Happy World Breastfeeding Week! I wanted to write this post to document my experience with nursing my baby girl. I ate these posts up while I was pregnant. I was so curious about nursing and really valued the success stories.
My sweet girl and I have been going for 8+ months with no plans of stopping any time soon!
My Breastfeeding Plan
I committed to breastfeeding while I was pregnant. I’ll admit that the anxiety over not knowing whether or not I would be able to do it successfully was a huge source of stress for me.
I had heard so many stories of breastfeeding “just not working out” and tales of tongue ties, poor latches and cracked nipples. I really wanted to provide my daughter with the benefits of breastmilk as well as the bonding experience.
The more I read and the more I researched, the more relief I felt. Knowledge is powerful. I learned that it’s rare for a mother to not lactate with a full term, ‘normal’ pregnancy and birth. I read The Nursing Mother’s Companion and found resources beforehand (I have listed them further down in this post). I got a breast pump and used it in desperation in the week leading up to my due date (talk to a doctor before doing this).
I had all the gear.
I thought I knew what to expect.
I thought my body would just know what to do...
So here’s something I learned about having your first kid. There is no preparing, only doing. It’s baptism by fire.
My daughter was brought into this world after 27 hours of exhausting labor. She was (still is) perfect. I had a medically ‘textbook’ birthing experience. It was literally the best moment of my entire life. I instantly fell in love with my sweet girl.
I still don’t have words to describe the feeling of connection I had with her when we looked into each other’s eyes for the first time…
After a few minutes of skin to skin my baby made her way down and began to nurse. I felt relieved. She knew exactly what to do!
As the hours after birth passed by, the doctors became concerned that she wasn’t getting enough milk. They kept telling us that they would need to give her formula if she didn’t start eating. I felt threatened. I know that’s a strong word, but that’s how I felt.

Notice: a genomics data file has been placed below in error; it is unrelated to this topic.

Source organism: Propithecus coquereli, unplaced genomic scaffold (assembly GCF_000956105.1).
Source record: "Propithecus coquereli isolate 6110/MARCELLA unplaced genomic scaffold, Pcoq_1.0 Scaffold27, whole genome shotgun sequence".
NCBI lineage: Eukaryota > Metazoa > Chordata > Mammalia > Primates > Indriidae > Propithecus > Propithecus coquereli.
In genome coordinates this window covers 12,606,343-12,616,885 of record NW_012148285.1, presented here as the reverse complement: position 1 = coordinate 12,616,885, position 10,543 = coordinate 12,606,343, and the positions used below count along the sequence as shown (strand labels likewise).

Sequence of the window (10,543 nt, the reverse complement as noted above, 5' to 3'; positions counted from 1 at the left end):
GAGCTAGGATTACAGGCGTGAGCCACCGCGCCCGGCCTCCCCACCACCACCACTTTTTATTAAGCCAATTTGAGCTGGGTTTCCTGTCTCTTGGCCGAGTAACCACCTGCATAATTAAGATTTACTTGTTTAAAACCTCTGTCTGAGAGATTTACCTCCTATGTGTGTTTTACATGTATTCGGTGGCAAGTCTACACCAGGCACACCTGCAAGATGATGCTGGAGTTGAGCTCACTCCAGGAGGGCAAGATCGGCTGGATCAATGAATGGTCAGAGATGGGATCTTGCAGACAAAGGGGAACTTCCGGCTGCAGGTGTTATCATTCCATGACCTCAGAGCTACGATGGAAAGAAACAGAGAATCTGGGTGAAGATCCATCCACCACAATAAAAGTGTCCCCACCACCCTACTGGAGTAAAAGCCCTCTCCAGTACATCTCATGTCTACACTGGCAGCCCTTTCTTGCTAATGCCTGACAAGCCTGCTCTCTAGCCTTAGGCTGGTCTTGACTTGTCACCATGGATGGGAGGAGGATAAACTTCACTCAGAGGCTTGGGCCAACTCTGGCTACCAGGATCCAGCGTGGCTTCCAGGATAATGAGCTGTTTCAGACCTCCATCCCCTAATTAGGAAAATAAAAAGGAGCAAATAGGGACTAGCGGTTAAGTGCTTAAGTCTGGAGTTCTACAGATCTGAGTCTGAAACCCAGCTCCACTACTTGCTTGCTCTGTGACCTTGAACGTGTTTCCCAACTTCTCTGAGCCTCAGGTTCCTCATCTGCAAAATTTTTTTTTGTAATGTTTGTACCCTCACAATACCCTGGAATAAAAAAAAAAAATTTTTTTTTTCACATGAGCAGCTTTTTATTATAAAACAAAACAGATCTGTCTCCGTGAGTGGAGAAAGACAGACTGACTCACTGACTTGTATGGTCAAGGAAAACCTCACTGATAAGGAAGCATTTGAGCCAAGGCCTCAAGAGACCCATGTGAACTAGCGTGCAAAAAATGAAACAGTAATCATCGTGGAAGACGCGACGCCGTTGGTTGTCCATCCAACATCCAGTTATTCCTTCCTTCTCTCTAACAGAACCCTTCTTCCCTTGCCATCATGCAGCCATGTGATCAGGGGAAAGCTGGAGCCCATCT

It was incredibly stressful. Luckily, she eventually passed her marks and we were encouraged to keep breastfeeding. I was told that most moms stop breastfeeding in the first two weeks. I saw it as a challenge.
I kept telling myself, “you can quit at the two week mark”.
I remember saying that a lot, in the first few weeks. I honestly hated nursing. It wasn’t necessarily painful, but the pressure of having to feed every TWO HOURS felt immense and impossible.
Nursing my daughter is one of the hardest things I’ve ever done.
Settling into a Routine
Now, 8 months in, we’ve finally settled into a routine!
Baby M eats in 7 minutes tops – a much faster pace than the 20-minute-per-boob newborn phase.
My supply has dropped since she started eating solid food. So, since I’m not pumping as much (nor am I committed to pumping as much as I need to), we started supplementing 1 bottle of formula before bed time.
This works out great – it allows my husband to bond with her and I get a break. I’ve found that since we switched to formula for that last day feed, she sleeps SO much longer.
It was a little emotional to give her formula, but the extra sleep and break made that feeling of sadness go away instantly.
Products that Helped Me
It’s true what they say: all you need is a pair of boobs. However, there are several items that I believe are essential for a new nursing mama.
I used my Boppy Pillow for the first 6 months. Now, I can rest my baby’s head in the crook of my arm, but I loved the pillow in the beginning.
I used nursing pads for maybe 2 weeks? I bought way more than I needed, but I was happy I had them until the leaking stopped.
Badger nursing balm. Like the nursing pads, I didn’t use this for long, but was happy to have it! I ended up buying like four different nursing balms and it was totally unnecessary.
Some things I didn’t ended up needing were the ice/heat pads, lactation massager, or any type of cookies or bars. I learned that upping your milk supply is based on the frequency of expression, not any magical food.
Resources for Nursing Parents
I know in recent years, we’ve moved towards “fed is best”. And I believe that to be true. However, I didn’t feel encouraged to make breastfeeding work for me.
Any time I hit a snag I was told I told by friends to switch to formula. I really only felt like my mom and my husband were on board with my commitment to making breastfeeding work for me and my baby.
Some of the best resources for pro-nursing information were Instagram pages, Reddit subs, and the classic old BabyCenter boards.
My favorite websites for information still are the following:
- La Leche League – www.llli.org/breastfeeding-info/
- Kelly Mom – www.kellymom.com
- Breastfeeding USA – breastfeedingusa.org
I have no plan on weaning my daughter any time soon. I trust that I’ll know when that time is right. Although the beginning was SO hard, I fully plan on breastfeeding my next baby.
Some days, it really does feel like a superpower, as cheesy as that sounds.
What was your experience breastfeeding? Would you do it again?